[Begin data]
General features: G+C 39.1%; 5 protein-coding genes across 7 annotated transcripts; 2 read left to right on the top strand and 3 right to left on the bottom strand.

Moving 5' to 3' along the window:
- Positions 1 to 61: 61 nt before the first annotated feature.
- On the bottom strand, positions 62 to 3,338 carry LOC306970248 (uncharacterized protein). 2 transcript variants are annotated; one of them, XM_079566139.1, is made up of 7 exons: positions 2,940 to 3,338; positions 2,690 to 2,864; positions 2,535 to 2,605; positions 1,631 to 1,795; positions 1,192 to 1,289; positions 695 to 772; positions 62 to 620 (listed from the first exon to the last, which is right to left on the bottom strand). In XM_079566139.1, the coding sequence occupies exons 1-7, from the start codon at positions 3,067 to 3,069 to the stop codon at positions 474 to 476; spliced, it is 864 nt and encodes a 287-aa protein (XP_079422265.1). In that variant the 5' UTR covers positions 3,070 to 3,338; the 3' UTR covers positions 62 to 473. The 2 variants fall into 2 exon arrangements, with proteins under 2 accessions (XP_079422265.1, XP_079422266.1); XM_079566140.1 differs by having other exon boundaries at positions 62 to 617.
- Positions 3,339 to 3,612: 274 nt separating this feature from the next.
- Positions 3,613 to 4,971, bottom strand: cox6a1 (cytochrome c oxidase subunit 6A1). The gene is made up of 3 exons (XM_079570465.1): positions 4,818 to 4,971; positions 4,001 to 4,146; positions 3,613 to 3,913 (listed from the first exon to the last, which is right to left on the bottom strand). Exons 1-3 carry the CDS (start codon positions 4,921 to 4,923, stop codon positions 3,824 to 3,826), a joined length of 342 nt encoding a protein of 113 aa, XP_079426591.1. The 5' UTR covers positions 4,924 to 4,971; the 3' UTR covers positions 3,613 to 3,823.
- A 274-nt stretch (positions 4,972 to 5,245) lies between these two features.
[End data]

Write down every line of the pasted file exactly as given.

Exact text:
General features: G+C 39.1%; 5 protein-coding genes across 7 annotated transcripts; 2 read left to right on the top strand and 3 right to left on the bottom strand.

Moving 5' to 3' along the window:
- Positions 1 to 61: 61 nt before the first annotated feature.
- On the bottom strand, positions 62 to 3,338 carry LOC306970248 (uncharacterized protein). 2 transcript variants are annotated; one of them, XM_079566139.1, is made up of 7 exons: positions 2,940 to 3,338; positions 2,690 to 2,864; positions 2,535 to 2,605; positions 1,631 to 1,795; positions 1,192 to 1,289; positions 695 to 772; positions 62 to 620 (listed from the first exon to the last, which is right to left on the bottom strand). In XM_079566139.1, the coding sequence occupies exons 1-7, from the start codon at positions 3,067 to 3,069 to the stop codon at positions 474 to 476; spliced, it is 864 nt and encodes a 287-aa protein (XP_079422265.1). In that variant the 5' UTR covers positions 3,070 to 3,338; the 3' UTR covers positions 62 to 473. The 2 variants fall into 2 exon arrangements, with proteins under 2 accessions (XP_079422265.1, XP_079422266.1); XM_079566140.1 differs by having other exon boundaries at positions 62 to 617.
- Positions 3,339 to 3,612: 274 nt separating this feature from the next.
- Positions 3,613 to 4,971, bottom strand: cox6a1 (cytochrome c oxidase subunit 6A1). The gene is made up of 3 exons (XM_079570465.1): positions 4,818 to 4,971; positions 4,001 to 4,146; positions 3,613 to 3,913 (listed from the first exon to the last, which is right to left on the bottom strand). Exons 1-3 carry the CDS (start codon positions 4,921 to 4,923, stop codon positions 3,824 to 3,826), a joined length of 342 nt encoding a protein of 113 aa, XP_079426591.1. The 5' UTR covers positions 4,924 to 4,971; the 3' UTR covers positions 3,613 to 3,823.
- A 274-nt stretch (positions 4,972 to 5,245) lies between these two features.